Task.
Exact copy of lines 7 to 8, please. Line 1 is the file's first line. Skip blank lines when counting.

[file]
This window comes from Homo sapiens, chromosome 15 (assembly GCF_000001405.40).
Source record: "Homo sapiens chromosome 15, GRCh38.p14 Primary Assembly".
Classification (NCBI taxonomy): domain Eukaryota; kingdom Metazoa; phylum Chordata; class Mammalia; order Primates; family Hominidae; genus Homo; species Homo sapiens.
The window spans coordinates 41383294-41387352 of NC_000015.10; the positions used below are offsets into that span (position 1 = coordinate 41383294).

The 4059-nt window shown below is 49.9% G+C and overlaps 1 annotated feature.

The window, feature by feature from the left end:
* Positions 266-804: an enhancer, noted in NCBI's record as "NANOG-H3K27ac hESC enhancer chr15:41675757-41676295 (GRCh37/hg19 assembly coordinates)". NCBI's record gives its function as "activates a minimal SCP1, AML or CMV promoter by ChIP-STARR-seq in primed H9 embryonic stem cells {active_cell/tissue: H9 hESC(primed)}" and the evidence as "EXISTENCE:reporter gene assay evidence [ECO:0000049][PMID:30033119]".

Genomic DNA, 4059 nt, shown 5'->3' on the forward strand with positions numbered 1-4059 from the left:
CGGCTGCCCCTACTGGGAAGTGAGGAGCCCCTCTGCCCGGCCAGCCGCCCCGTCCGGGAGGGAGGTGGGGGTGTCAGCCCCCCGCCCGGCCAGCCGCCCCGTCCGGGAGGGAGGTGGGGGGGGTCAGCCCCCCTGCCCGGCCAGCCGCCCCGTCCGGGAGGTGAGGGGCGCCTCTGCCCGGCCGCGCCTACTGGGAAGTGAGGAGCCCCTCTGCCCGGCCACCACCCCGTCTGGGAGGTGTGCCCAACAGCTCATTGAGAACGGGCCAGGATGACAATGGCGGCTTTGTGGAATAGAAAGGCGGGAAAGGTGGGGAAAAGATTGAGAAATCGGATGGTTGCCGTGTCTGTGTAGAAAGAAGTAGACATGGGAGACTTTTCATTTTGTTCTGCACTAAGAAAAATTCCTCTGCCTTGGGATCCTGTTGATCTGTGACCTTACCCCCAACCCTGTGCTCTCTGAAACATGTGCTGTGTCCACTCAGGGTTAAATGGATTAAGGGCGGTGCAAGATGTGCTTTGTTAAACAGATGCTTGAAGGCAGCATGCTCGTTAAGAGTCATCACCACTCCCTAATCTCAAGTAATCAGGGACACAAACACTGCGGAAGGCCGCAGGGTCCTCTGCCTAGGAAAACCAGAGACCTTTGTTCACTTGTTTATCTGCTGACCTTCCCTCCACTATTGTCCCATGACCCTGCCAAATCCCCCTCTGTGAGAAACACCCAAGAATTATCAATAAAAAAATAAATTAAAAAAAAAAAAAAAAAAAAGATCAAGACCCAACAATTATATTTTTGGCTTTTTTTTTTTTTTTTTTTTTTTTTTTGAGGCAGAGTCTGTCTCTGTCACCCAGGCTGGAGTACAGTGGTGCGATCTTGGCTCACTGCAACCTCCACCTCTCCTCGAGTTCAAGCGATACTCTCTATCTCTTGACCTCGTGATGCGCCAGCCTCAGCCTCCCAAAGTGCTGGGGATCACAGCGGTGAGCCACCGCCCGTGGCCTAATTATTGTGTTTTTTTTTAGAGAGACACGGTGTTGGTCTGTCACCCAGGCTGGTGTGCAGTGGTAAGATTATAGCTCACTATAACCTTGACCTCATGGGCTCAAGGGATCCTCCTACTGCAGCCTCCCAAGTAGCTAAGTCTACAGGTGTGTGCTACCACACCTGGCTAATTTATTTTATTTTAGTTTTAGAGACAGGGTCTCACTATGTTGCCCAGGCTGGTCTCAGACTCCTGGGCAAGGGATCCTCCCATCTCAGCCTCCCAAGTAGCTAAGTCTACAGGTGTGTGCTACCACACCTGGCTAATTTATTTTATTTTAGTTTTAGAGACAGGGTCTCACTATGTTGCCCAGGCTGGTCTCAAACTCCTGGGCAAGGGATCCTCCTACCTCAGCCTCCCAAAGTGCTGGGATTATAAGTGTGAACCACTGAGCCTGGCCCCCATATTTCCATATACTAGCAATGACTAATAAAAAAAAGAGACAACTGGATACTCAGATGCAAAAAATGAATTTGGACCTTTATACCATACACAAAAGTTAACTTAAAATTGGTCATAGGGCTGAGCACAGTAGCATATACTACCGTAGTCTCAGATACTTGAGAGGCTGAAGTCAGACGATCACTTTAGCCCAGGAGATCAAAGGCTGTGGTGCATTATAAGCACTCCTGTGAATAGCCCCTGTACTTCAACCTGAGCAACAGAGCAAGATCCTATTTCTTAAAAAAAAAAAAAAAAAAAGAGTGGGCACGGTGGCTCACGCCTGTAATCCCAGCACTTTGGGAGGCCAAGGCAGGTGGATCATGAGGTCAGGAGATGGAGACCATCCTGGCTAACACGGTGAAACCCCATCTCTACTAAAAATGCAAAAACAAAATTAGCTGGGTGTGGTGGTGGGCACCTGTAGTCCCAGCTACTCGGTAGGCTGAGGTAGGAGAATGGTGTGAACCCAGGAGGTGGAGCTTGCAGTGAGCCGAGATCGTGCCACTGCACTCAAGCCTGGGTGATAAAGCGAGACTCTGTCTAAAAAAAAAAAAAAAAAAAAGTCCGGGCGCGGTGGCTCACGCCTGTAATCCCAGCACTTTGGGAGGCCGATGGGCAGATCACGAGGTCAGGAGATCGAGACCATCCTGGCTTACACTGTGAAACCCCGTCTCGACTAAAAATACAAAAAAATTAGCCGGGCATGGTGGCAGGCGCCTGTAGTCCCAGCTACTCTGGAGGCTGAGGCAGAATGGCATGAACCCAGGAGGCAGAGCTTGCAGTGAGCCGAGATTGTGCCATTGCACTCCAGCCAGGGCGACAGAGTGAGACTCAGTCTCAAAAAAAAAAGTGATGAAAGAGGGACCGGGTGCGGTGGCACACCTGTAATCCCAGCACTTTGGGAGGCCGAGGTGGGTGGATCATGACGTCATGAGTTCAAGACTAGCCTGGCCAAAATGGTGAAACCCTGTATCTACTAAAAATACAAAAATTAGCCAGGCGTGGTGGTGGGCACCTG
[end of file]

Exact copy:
* Positions 266-804: an enhancer, noted in NCBI's record as "NANOG-H3K27ac hESC enhancer chr15:41675757-41676295 (GRCh37/hg19 assembly coordinates)". NCBI's record gives its function as "activates a minimal SCP1, AML or CMV promoter by ChIP-STARR-seq in primed H9 embryonic stem cells {active_cell/tissue: H9 hESC(primed)}" and the evidence as "EXISTENCE:reporter gene assay evidence [ECO:0000049][PMID:30033119]".

Genomic DNA, 4059 nt, shown 5'->3' on the forward strand with positions numbered 1-4059 from the left: